The NBFC liquidity crisis may have played spoilsport last year but a few real estate sector-friendly proposals in Budget 2019 may bring some cheer to the ailing hopefully will bring some cheer to the market
Financial year 2019 has been a mixed bag year for Indian real estate. The year saw the emergence of a new asset class - industrial and warehousing. Commercial real estate also performed above expectations across cities, the icing on the cake of this performance was filing of the Red Herring Prospectus for India’s first REIT.
The year showed positive signs on the residential sector as well but the NBFC liquidity crisis played spoilsport but these proposals in Budget 2019 hopefully will bring some cheer to the market.
Extension of Section 80-IB benefits
The Budget announced extension of Section 80-IB benefits by another one year. This will aid the government's Housing for All programme and give a push to affordable segment.
Section 80-IB benefits has managed to revive the ailing housing sector. Many developers who were in the planning phase of 80-IB compliant projects will now get a breather in terms of receiving approvals for such projects. Increase in inventory of 80-IB compliant units will benefit more end-users. This benefit is a welcome move for the developers as well as the end-users.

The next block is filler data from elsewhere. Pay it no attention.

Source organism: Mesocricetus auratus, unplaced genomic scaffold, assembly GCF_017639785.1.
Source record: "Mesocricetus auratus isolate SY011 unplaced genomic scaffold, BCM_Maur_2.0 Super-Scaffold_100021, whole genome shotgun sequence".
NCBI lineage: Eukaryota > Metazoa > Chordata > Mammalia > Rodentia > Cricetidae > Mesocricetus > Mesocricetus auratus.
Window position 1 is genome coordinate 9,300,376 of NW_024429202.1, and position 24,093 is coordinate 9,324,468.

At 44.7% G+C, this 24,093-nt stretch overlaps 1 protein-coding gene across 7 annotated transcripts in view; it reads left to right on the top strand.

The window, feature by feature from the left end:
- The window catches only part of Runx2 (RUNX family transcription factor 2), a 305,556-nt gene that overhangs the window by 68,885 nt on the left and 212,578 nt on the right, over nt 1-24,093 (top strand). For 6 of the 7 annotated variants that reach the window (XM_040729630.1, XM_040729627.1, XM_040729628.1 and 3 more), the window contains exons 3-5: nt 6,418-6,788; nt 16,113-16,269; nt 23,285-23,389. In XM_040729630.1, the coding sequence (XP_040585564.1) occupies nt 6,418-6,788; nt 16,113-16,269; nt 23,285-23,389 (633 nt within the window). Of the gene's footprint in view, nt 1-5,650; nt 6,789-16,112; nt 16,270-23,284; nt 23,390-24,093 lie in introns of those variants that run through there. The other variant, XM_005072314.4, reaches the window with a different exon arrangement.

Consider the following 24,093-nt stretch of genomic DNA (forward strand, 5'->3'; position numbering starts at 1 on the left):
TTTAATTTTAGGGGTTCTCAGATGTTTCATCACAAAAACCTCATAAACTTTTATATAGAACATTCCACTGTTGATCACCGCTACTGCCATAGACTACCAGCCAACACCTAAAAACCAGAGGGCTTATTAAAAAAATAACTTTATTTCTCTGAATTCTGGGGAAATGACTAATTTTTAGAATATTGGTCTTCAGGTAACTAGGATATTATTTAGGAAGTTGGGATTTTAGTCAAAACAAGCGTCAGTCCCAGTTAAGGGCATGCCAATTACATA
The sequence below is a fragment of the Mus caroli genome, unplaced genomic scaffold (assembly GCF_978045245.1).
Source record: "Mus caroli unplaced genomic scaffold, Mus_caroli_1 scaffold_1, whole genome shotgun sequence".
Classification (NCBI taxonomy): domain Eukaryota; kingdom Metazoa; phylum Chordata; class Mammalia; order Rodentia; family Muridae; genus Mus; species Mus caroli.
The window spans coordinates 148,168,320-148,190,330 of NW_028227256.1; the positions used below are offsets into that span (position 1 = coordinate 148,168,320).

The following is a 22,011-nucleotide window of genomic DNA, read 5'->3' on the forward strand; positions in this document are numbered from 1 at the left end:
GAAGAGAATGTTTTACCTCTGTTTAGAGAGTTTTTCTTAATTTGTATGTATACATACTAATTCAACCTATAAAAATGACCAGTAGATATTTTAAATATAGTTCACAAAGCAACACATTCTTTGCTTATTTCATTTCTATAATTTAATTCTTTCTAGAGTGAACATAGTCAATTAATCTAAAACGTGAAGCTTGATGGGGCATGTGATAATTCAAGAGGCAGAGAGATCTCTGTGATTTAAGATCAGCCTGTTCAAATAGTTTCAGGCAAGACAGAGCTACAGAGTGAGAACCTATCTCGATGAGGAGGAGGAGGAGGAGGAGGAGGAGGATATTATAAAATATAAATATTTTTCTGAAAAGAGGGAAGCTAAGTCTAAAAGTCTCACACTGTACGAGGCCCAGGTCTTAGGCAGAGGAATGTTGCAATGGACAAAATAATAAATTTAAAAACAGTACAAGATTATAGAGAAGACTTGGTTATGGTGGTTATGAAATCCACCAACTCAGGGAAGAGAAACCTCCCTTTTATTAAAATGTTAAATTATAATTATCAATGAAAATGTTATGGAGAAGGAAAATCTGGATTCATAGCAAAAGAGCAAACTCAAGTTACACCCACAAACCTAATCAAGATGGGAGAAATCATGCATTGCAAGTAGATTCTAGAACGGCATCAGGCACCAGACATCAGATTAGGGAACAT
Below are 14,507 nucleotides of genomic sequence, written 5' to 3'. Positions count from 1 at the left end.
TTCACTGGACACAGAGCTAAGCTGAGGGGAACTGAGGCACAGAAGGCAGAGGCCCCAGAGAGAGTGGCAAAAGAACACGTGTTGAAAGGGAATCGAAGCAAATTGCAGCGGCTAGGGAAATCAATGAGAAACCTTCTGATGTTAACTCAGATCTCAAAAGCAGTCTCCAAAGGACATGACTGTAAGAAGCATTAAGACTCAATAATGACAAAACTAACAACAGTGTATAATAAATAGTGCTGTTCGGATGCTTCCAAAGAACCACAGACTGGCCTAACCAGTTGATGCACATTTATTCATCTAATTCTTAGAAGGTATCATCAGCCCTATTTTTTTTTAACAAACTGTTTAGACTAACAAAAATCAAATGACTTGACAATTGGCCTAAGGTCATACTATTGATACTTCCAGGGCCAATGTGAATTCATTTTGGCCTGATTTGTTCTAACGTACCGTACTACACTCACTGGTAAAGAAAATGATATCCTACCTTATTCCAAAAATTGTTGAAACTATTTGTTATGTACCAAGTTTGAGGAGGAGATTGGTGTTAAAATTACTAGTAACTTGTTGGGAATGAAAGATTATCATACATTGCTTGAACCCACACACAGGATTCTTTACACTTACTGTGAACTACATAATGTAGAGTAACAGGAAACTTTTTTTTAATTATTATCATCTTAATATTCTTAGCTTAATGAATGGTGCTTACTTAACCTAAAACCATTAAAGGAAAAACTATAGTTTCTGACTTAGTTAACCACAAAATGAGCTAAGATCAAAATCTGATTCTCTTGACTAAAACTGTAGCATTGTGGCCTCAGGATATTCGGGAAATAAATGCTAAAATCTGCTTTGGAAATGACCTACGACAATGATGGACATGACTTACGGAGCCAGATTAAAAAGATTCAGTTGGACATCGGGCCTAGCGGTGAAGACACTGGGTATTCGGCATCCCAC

Tax on notional rental income from unsold inventory
Earlier unsold inventory was taxed per notional rent income after one year of completion. This in particular was a double whammy for the ailing real estate sector. In a slow market it was anyway difficult to move the inventory and to add to that there was the burden of tax incidence on notional rental income within one year from completion.
The government has now given the benefit of this to the developer. Unsold inventory will be taxed as per notional rental income only post two years of completion. This will give a breather to real estate developers sitting on unsold inventory.
Tax on notional rent Income from second house property
Until financial year 2019, notional rental from second house property that was not leased was taxed. This created a huge drain on the cash flow of investors.
The real estate market is slow and yield from residential properties is at an all-time low. In such a scenario it was unfair to tax notional rental on non-leased house property. The government has revised this rule and for the financial year 2020, second house property that is not leased will not be taxed.
Capital gains benefit
Long-term capital gains from sale of house can now be invested for purchasing two properties instead of the earlier mandated single property. This will enable home buyers to take a decision pertaining to purchasing property faster. This will also residential sector growth. Large residential properties with historic values made it very difficult for owners to sell and create multiple assets. With this new law, owners will now be able to invest in two residential assets and reduce the burden of capital gains.The author is an associate director, Capital Markets & Investment Services, Colliers International India